Fitting Together the Pieces

Ann H Gabhart Ann's Posts, One Writer's Journal 26 Comments


Quilts connect the past with the present and the future.

Since I let Wednesday slip by without thinking about it being Wednesday, I came up a post short on One Writer’s Journal this week. That happens sometimes when I’m trying to dig a new story out of my head and working toward a deadline. So I went into my blog archives and pulled out this post from 2012 about the quilt on the bed I slept in back when I was staying so many night at my mother’s house while she was ill. I didn’t actually sleep under this quilt. I very carefully folded it down to lay it aside.

This quilt that’s well over 100 years old is now in my sister’s care. We all consider it a family treasure. It was a gift to my great aunt for her wedding. Her sisters and friends had a quilting shower for her. They each embroidered their names on a piece of fabric and then all gathered to sew the pieces together with more fancy stitches. Here’s my grandmother’s name, Alva Bond. I don’t remember her since she died when I was two, but I can imagine her quilting her name here before she married – while  she was young and anxious to fall in love and have her own family. Some of the other names are Ethie, Em, Hervie, Virgie. Old fashioned names. But young names at the time. Names of girls full of hope and laughter. You know they laughed as they worked to fit these crazy pieces together like a puzzle.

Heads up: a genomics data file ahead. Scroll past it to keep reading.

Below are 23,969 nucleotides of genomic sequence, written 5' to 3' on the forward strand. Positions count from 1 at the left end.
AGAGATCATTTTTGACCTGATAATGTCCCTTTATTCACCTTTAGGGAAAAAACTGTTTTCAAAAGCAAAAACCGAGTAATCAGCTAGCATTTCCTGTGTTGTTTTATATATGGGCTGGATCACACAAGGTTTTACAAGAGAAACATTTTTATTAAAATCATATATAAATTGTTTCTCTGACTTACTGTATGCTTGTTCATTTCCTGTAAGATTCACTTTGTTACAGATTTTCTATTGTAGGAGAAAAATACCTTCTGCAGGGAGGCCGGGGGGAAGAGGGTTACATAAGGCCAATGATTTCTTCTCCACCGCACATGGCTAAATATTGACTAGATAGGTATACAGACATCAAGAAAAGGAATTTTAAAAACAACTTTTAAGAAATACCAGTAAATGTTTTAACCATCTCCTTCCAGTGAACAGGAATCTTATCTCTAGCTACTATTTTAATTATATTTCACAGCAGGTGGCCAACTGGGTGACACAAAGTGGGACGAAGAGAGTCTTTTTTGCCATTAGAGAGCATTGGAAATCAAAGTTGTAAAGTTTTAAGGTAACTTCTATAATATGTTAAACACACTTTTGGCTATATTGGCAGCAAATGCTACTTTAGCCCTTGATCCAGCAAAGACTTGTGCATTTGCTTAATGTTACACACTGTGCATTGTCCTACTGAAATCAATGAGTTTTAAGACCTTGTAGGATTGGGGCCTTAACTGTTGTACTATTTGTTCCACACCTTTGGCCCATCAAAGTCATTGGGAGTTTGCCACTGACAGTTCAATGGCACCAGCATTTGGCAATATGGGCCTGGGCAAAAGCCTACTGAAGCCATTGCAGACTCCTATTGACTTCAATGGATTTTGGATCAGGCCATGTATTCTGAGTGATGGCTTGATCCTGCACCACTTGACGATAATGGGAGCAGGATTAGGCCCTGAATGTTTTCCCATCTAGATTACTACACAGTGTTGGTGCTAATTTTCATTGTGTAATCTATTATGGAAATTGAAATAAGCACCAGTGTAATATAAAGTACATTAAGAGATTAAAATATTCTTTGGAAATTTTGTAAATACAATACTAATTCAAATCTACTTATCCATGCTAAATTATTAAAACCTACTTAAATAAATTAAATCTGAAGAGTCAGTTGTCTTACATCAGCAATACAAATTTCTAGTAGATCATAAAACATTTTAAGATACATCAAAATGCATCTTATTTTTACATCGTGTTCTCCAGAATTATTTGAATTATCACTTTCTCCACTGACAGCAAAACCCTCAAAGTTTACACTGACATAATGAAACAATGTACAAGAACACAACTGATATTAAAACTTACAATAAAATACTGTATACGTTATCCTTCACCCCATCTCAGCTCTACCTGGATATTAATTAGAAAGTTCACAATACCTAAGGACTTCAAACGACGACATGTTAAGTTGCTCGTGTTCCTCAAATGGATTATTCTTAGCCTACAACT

When I look at the quilt, I see a unique piece of family history, an evidence of caring and fun. A very real piece of art. Everyday art for them at the time. But amazing art for me as I think about how they were able to fit all those odd sized pieces together and come up with a quilt that doesn’t have odd corners.

I’ve always liked the crazy quilt patterns better than even the fanciest wedding ring patterns or basket patterns or whatever bit of amazing artistic design. The crazy quilt patterns speak to me.

“Our lives are like quilts – bits and pieces, joy and sorrow, stitched with love.”

I guess that’s why I like the crazy quilt pattern. It’s like life. Bits and pieces in all shapes and sizes, but when stitched together, it makes the whole fabric of our lives. Writing is that way too. A book is pieced together with bits of stories from a lot of different characters. Sometimes you can’t see how you’ll ever fit the pieces together and maybe sometimes you’ll have to throw aside a piece to use another time. But you have to get the important pieces – the ones with names on them – into the whole of the story. And the process can be crazy, but turn out beautiful sometimes in the end.

Hope you enjoyed this rerun post. I always appreciate you reading my journal.

Have you ever pieced together a quilt?

Comments 26

  1. Karen Jones